Carleton Author

Neiworth, Julie J.; Hassett, Janice M.; Sylvester, Cara J.



Journal Title

Animal Cognition

Publication Date


First Page



Springer Verlag

Last Page


File Name



Face processing, Monkeys, Conspecific, Perception, Tamarins


This study tests whether the face-processing sys- tem of humans and a nonhuman primate species share char- acteristics that would allow for early and quick processing

of socially salient stimuli: a sensitivity toward conspecific faces, a sensitivity toward highly practiced face stimuli, and

an ability to generalize changes in the face that do not sug- gest a new identity, such as a face differently oriented. The

look rates by adult tamarins and humans toward conspecific and other primate faces were examined to determine if these characteristics are shared. A visual paired comparison (VPC) task presented subjects with either a human face, chimpanzee face, tamarin face, or an object as a sample, and then a pair containing the previous stimulus and a novel stimulus was presented. The stimuli were either presented all in an upright

orientation, or all in an inverted orientation. The novel stim- ulus in the pair was either an orientation change of the same

face/object or a new example of the same type of face/object, and the stimuli were shown either in an upright orientation

or in an inverted orientation. Preference to novelty scores re- vealed that humans attended most to novel individual human

faces, and this effect decreased significantly if the stimuli were inverted. Tamarins showed preferential looking toward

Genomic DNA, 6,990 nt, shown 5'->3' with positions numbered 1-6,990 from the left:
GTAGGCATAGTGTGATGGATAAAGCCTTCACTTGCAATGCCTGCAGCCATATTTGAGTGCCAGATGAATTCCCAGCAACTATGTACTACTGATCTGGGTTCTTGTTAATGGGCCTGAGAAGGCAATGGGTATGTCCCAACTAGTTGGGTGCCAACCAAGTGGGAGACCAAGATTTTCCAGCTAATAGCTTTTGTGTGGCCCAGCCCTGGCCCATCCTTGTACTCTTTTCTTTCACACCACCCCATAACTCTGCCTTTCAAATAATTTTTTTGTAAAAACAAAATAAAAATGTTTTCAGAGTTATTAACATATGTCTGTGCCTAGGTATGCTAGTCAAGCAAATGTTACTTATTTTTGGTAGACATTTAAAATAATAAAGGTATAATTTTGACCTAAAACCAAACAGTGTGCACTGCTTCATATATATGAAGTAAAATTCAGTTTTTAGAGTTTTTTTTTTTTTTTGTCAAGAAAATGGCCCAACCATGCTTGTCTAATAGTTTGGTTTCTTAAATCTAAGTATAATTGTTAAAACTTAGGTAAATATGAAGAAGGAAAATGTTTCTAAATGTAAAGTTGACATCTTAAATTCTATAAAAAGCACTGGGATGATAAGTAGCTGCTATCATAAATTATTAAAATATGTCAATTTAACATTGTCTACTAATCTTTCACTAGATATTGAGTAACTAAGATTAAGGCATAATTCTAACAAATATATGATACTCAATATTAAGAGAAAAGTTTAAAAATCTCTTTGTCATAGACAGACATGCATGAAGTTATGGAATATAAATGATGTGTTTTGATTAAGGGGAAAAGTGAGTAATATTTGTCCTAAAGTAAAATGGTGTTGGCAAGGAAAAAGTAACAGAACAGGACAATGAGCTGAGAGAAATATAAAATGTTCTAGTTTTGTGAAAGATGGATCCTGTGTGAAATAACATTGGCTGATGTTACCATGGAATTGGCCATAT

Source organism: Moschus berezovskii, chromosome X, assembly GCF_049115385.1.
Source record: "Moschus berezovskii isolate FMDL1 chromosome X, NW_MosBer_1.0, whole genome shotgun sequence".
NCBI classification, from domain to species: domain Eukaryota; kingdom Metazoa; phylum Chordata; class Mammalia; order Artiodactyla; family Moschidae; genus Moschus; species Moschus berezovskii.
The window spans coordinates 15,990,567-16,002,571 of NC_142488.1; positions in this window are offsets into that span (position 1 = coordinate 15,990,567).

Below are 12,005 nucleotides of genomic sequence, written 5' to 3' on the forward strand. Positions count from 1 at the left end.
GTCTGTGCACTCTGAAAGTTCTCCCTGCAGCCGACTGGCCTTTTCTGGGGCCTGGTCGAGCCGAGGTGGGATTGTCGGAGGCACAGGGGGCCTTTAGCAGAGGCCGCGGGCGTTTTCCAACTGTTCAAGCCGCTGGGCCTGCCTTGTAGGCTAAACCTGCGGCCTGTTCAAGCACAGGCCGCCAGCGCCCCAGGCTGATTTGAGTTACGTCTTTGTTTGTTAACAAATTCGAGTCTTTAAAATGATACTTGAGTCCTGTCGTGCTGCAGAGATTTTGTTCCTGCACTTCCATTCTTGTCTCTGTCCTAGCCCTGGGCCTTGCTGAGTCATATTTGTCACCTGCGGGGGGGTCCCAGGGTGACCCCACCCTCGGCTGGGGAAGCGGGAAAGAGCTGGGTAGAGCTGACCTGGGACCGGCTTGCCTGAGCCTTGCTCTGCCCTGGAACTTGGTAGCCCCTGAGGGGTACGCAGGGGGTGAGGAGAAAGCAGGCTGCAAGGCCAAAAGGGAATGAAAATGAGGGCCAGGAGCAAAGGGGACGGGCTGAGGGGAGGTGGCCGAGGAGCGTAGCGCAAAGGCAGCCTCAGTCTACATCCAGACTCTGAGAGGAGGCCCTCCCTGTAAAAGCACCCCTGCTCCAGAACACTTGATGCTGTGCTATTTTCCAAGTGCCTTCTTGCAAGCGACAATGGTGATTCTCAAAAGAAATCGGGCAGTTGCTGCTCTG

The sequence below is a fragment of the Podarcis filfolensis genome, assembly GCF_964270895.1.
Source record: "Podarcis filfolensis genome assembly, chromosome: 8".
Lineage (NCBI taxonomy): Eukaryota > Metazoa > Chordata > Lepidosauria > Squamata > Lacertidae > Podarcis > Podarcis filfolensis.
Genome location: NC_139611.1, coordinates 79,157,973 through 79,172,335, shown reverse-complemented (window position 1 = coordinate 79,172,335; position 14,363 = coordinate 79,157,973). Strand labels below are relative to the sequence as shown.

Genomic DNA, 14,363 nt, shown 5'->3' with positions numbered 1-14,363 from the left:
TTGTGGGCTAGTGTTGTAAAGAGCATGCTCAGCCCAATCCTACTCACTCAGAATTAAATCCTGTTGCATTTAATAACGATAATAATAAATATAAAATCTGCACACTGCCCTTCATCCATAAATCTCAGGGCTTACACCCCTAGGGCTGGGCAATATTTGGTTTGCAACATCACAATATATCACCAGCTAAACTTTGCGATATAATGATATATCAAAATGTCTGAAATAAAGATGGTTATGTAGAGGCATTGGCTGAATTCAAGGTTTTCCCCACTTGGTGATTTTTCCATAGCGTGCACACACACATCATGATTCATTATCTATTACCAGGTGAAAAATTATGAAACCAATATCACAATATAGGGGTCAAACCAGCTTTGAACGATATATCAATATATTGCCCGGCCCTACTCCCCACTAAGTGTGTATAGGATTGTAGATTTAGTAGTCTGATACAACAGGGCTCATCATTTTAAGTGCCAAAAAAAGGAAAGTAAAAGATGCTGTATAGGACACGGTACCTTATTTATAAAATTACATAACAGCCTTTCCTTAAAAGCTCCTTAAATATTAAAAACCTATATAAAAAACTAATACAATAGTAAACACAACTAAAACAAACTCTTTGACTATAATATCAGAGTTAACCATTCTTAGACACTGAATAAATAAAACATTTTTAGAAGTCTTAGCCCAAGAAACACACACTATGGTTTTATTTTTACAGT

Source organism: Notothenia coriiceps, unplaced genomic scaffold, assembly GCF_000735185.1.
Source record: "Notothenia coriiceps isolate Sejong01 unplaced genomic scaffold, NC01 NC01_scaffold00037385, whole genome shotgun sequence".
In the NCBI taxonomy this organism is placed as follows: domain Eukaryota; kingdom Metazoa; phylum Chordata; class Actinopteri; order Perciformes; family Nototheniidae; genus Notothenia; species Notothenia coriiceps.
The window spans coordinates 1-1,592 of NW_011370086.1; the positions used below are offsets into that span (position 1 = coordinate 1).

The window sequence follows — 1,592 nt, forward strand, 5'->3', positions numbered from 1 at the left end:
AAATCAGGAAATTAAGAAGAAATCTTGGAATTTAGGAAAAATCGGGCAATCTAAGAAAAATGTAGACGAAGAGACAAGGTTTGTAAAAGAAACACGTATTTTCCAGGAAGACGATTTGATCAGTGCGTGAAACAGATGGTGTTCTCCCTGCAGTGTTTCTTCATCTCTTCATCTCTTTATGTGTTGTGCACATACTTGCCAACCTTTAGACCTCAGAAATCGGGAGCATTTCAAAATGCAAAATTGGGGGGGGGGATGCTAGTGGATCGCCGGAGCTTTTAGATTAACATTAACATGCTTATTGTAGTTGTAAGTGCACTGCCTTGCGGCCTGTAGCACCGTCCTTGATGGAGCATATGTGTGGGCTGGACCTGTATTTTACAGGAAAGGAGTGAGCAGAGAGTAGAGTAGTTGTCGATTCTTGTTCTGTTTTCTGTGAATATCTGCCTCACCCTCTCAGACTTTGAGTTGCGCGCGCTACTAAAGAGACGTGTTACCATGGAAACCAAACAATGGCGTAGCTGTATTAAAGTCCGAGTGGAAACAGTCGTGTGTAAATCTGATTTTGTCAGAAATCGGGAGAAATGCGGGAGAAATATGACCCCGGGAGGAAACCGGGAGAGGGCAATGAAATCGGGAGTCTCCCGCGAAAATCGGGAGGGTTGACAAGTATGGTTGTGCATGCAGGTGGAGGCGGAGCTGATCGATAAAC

novel orientations of previously seen tamarin faces in the up- right orientation, but not in an inverted orientation. Similarly,

their preference to look longer at novel tamarin and human faces within the pair was reduced significantly with inverted stimuli. The results confirmed prior findings in humans that novel human faces generate more attention in the upright than in the inverted orientation. The monkeys also attended more to faces of conspecifics, but showed an inversion effect J. J. Neiworth () · J. M. Hassett · C. J. Sylvester Department of Psychology, Carleton College, Northfield, MN 55057, USA e-mail:

to orientation change in tamarin faces and to identity changes in tamarin and human faces. The results indicate configural processing restricted to particular kinds of primate faces by

a New World monkey species, with configural processing in- fluenced by life experience (human faces and tamarin faces)

and specialized to process orientation changes specific to conspecific faces.

Rights Management

Carleton College does not own the copyright to this work and the work is available through the Carleton College Library following the original publisher's policies regarding self-archiving. For more information on the copyright status of this work, refer to the current copyright holder.

RoMEO Color


Preprint Archiving


Postprint Archiving


Publisher PDF Archiving


Contributing Organization

Carleton College